Today, I coached 5 beautiful clients—and every single one of them brought up feeling stuck around making decisions. Obviously I knew tonight’s blog post needed to be about indecision.
Tonight I want to address 3 important questions under the indecision umbrella:
Why do we struggle to make decisions//why do we tell ourselves we don’t know what we want or what we think we should do?
Why do we second guess and sometimes abandon our decisions after we’ve made them?
How can we become decisive people who make decisions and commit to them?
1. Why we struggle to make decisions:
I truly believe we struggle to make decisions because we tell ourselves that we struggle to make decisions. And why do we hang onto this story? Because we’re afraid. I could just leave it at that but of course I won’t leave you with that deeply dissatisfying answer. A decision is a risk. The most ancient part of our brains is hardwired to avoid risks at all costs. A huge block I see in many of my clients is the fear that they might be making the “wrong“ decision. That fear is evolutionarily programmed into us, but today it isn’t keeping us alive—it is keeping us stuck. We all have this fear in common.
We choose (albeit unconsciously) to spin around and around in confusion, considering our options, making pros & cons lists, weighing other peoples’ opinions, and taking personality tests instead of making a decision and committing to it. We do this because we believe that we don’t know what to pick, that we don’t know the “right“ choice, and that we might be screwing ourselves over if we choose wrong.
But who determines that? Who determines if a decision was right or wrong? WE DO. By the thoughts we choose to think about that decision. We could decide that we know how to make a decision for ourselves, we could make the decision, and then we could have our own backs throughout the whole process, never making anything that happens mean that we weren’t capable of making that decision or turning the outcome into something amazing. Soothe the fear of making a decision.
2. Why we second guess and sometimes abandon our decisions after we’ve made them:
If you guessed “fear“, you’re right. It’s self doubt and a lack of self-trust, it’s fear that we chose wrong and that the other option would have worked out better. Sometimes we start down one path, it doesn’t unfold exactly the way we wanted it to, and we make that mean that we’ve made a huge mistake and that we should turn back now. We hit one roadblock and immediately think that the grass is way greener on the other side of the street. What if you could trust yourself in this moment, though, instead of crumbling under any amount of pressure or impatience? What if you sat through the discomfort that is committing and sticking to a decision, and asked yourself what the next best thing to do was in that moment (and no, I don’t mean abandon ship and pick a new point of focus)? If we’re constantly choosing new paths to go down, turning around after just a few steps, we end up at the starting point over and over again. But if we choose and commit to one path and we don’t turn back even when we have the urge to, we’ll get wayyyyy farther along on that path with much more to show for our time and effort than if we kept second guessing ourselves every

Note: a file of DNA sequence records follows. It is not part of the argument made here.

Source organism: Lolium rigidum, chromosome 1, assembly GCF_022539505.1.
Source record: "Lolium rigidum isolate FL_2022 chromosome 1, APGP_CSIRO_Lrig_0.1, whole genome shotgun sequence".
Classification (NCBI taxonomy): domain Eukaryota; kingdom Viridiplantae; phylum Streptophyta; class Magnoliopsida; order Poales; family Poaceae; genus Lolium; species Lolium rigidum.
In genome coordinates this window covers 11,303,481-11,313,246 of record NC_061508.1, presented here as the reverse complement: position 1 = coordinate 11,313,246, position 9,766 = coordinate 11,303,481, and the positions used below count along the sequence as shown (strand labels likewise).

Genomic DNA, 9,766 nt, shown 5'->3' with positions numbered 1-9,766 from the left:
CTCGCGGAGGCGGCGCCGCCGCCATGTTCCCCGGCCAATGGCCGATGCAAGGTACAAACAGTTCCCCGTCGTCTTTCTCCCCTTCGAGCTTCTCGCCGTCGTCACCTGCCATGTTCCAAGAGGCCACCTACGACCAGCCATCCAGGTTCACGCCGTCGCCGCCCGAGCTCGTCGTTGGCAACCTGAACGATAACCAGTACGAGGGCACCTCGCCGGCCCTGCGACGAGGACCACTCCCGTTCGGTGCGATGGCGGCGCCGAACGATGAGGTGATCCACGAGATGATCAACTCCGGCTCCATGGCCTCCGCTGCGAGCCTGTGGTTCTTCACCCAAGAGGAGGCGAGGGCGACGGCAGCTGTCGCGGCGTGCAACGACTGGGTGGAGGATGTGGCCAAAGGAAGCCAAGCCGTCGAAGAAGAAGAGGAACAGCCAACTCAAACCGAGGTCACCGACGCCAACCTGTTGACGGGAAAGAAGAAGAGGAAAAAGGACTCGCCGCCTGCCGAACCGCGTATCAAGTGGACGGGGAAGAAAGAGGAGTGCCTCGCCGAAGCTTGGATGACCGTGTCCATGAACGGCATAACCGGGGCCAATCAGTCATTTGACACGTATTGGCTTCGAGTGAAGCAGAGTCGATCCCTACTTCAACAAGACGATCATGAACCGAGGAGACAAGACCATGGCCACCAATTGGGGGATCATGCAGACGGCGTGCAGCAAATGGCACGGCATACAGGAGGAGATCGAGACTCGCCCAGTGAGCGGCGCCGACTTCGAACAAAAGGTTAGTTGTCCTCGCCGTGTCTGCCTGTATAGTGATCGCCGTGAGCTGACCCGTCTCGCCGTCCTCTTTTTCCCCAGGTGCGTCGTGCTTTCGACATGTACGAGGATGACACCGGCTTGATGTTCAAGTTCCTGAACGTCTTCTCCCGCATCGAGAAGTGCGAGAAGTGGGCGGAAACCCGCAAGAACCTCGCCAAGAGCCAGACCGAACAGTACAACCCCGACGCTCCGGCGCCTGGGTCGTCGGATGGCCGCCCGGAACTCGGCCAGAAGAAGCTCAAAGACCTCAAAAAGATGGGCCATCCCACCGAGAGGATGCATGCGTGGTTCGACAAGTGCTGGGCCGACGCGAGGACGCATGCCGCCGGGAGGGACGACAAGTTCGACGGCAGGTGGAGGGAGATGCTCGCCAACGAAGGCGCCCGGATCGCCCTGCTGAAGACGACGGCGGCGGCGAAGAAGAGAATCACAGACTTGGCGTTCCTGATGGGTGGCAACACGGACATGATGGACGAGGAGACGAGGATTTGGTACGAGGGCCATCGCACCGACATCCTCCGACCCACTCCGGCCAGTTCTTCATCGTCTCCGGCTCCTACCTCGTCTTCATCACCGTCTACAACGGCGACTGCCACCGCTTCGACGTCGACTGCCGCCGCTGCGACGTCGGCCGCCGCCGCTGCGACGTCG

Commitment: try it.
3. How can we become decisive people who make decisions and commit to them?
So you want to give commitment a try. But how? If our reptilian brain is trying to keep us safe by telling us to run, to change course, to always be looking for reasons to abort the mission and “keep us safe“ by eliminating the risk of a firmly made decision, how do we work against that?
For starters, we have to calm down. We have to really take a moment to recognize all the ways in which we will be okay if our decision doesn’t pan out *precisely* the way we’d like it to. There are infinite possibilities always. That’s the universe we live in. Our tiny human brains can’t comprehend all of the ways in which what we want will come to us. We have to give our brains evidence to focus on that supports the idea that we can figure things out, we can thrive in uncertainty and in change, we can be resourceful and creative whenever we need to be. If we can soothe our brain’s fear of decision-making by feeding it proof that we are inherently safe because we know we can take care of ourselves, we will be better equipped to make and commit to decisions that will advance us in our lives.
Next, do it scared. Trying to attain fearlessness could take a lifetime—let’s just decide to make our move even though we’re scared. Feeling fear in the face of making a decision and committing to it doesn’t mean anything has gone wrong, it doesn’t mean that we’ve made a mistake, it doesn’t mean that we’re doomed—it literally just means that we did something that our brain is programmed to feel fear and uncertainty around. That would be like if we felt terror whenever our desk clock beeped at the top of the hour. The clock beeps at the top of the hour. Our brains freak out when we make decisions—that’s just what these things do. We can keep on living our lives anyways.